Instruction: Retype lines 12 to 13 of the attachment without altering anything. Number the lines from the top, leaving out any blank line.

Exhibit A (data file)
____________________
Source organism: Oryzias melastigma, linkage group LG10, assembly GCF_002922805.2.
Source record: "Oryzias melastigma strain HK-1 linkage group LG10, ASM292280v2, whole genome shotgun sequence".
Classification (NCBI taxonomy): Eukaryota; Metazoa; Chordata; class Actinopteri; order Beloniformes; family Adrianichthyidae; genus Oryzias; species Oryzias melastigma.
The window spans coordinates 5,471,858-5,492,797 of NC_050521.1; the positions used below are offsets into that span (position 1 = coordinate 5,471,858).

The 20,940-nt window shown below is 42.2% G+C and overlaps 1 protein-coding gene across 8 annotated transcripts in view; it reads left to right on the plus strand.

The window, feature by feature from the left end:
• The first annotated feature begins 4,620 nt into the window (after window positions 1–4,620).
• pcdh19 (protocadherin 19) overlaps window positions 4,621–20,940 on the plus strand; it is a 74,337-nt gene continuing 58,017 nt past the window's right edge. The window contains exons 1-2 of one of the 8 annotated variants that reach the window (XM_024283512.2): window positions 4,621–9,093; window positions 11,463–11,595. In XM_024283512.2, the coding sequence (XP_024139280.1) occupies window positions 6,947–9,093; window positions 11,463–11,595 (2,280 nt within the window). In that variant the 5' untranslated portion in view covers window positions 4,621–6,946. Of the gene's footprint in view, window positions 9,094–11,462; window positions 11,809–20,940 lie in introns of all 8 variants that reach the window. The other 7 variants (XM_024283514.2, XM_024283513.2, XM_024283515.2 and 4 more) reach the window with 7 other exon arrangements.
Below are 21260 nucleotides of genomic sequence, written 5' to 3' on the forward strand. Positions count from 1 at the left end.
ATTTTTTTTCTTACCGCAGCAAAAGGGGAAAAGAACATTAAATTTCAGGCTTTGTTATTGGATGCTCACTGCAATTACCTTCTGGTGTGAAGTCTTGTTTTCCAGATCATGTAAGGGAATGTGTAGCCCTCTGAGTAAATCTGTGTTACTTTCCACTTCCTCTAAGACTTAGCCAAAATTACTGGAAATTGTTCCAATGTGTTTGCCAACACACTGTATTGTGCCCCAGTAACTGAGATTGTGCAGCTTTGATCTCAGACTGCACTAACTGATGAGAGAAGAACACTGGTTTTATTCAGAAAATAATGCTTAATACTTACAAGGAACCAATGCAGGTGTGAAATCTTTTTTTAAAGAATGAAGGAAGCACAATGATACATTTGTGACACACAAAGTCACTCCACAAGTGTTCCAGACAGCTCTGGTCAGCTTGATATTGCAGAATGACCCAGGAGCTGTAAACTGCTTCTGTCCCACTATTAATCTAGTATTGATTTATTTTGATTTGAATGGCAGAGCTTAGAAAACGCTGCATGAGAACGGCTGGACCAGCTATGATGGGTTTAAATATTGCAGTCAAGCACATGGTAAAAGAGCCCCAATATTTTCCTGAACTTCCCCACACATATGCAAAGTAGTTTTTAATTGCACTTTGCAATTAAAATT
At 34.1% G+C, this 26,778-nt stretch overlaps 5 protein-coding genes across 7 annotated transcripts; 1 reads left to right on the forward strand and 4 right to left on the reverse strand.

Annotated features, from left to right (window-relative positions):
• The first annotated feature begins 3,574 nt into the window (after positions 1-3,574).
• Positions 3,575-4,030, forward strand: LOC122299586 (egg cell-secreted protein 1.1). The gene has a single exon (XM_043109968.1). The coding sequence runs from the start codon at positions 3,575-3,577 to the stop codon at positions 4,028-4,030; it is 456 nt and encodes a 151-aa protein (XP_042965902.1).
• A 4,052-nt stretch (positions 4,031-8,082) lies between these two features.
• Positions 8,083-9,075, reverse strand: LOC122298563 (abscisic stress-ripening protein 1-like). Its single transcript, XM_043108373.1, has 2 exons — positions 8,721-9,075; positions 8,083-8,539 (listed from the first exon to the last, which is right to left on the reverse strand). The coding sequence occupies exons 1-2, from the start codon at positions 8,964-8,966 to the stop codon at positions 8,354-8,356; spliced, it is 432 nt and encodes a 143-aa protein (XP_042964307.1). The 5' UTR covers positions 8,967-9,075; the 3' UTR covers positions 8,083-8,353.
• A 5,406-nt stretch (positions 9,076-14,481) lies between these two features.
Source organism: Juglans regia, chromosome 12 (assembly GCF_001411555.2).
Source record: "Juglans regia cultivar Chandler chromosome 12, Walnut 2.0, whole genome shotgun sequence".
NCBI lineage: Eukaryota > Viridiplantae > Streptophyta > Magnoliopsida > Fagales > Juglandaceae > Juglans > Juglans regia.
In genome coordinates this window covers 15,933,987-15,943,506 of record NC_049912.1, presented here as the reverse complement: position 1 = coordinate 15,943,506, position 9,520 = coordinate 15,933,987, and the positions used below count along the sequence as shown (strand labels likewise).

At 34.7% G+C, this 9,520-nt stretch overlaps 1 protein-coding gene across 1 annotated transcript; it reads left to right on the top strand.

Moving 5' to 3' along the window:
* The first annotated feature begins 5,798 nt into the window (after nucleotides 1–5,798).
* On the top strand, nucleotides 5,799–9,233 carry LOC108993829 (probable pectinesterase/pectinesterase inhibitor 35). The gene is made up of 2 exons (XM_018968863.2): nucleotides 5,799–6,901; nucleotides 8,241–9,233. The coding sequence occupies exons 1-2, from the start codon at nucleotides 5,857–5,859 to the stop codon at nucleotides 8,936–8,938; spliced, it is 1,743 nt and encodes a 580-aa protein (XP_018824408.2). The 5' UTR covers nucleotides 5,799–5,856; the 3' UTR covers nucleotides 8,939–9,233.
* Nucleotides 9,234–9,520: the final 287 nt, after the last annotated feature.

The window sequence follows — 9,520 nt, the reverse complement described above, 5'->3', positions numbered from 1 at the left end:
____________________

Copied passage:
Annotated features, from left to right (window-relative positions):
• The first annotated feature begins 3,574 nt into the window (after positions 1-3,574).